Statement

Statement of Raymond C. Pierce, President and CEO, Southern Education Foundation, on President Biden’s Intention to Nominate Catherine Lhamon to Serve as Assistant Secretary for Civil Rights at the U.S. Department of Education

Education Equity Leader Calls Lhamon “Precisely the Right Person at the Right Time” to Serve As Assistant Secretary for Civil Rights in Department of Education

MEDIA CONTACT:  Gretchen Wright, gwright@southerneducation.org, (202) 421-5830

May 13, 2021 (Atlanta, Georgia) —The Southern Education Foundation released the following statement from its President and CEO regarding President Joe Biden’s announcement that he will nominate Catherine Lhamon to serve as Assistant Secretary for Civil Rights at the U.S. Department of Education:

Speaking not only as the President and CEO of the nation’s oldest civil rights and education equity organization, but also as a former Deputy Assistant Secretary of the U.S. Department of Education’s Office for Civil Rights, I know how important this office is to achieving the goal of ensuring that every student in the nation has access to a high-quality education.

With her career-long dedication to civil rights and education equity, Catherine Lhamon is precisely the right person at the right time to serve as Assistant Secretary for Civil Rights in the U.S. Department of Education.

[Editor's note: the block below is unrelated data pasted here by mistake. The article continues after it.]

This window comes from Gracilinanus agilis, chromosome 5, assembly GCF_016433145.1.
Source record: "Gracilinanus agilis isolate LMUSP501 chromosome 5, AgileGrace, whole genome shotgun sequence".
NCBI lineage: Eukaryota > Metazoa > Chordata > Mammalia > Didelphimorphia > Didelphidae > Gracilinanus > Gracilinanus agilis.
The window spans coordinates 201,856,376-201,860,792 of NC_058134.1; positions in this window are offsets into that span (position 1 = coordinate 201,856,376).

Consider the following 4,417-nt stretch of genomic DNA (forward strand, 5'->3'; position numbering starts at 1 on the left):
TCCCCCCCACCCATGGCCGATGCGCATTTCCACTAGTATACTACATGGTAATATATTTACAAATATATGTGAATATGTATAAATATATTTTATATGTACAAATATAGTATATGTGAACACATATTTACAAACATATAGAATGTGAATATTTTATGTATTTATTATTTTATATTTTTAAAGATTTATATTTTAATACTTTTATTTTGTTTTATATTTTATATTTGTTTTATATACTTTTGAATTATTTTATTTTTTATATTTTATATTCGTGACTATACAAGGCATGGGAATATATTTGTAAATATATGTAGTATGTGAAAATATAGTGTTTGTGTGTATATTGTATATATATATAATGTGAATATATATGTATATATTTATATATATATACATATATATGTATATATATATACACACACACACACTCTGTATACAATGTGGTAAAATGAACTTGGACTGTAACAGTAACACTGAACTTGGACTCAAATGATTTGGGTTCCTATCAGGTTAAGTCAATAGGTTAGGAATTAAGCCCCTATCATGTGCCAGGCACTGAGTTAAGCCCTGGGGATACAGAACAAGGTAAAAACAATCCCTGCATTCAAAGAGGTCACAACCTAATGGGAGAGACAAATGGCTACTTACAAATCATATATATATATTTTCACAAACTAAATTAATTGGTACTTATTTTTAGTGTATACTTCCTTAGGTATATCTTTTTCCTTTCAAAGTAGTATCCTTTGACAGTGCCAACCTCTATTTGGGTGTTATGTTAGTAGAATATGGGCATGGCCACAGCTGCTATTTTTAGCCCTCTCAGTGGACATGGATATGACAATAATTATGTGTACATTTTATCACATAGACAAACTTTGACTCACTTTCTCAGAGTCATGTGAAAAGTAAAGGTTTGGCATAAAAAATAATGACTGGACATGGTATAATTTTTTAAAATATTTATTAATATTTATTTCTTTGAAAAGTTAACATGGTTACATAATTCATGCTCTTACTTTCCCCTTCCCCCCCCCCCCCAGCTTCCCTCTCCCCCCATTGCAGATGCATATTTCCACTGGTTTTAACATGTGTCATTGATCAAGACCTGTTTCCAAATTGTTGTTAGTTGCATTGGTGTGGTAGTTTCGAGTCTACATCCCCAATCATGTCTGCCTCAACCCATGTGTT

When she served in this same role in the Obama administration, Lhamon helped the Department make great advances in how it addressed discrimination in education, including expanding the scope of investigations into reported racial discrimination. Under the Trump administration, many of those advances were rolled back. It is time for this nation to move forward toward equity again.

The opportunity gap for Black and Brown students, and other students of color in our nation is persistent, pervasive, and insidious. It must be bridged. Discrimination takes many forms, from underfunded schools to inequitable resource distribution to unfair school discipline practices to the funneling of public education dollars to private schools in the form of vouchers and tax credits. These practices are the shameful vestiges of the historical segregation and discrimination in the U.S. education system, and they must end.

It is time for our nation to once again move forward to achieve education equity. Catherine Lhamon will see that we do precisely that.

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Originally founded in 1867 to educate Black children and children from low-income families in the South, the Southern Education Foundation also has a long history of developing leaders in education and was a pivotal source of research and data to support legislation and litigation aimed at fighting inequity in education during the civil rights era. The organization today conducts leadership development, research, and advocacy to improve educational opportunities for low-income students and students of color and achieve educational equity in the Southern U.S. It is based in Atlanta, Georgia. Find out more at https://southerneducation.org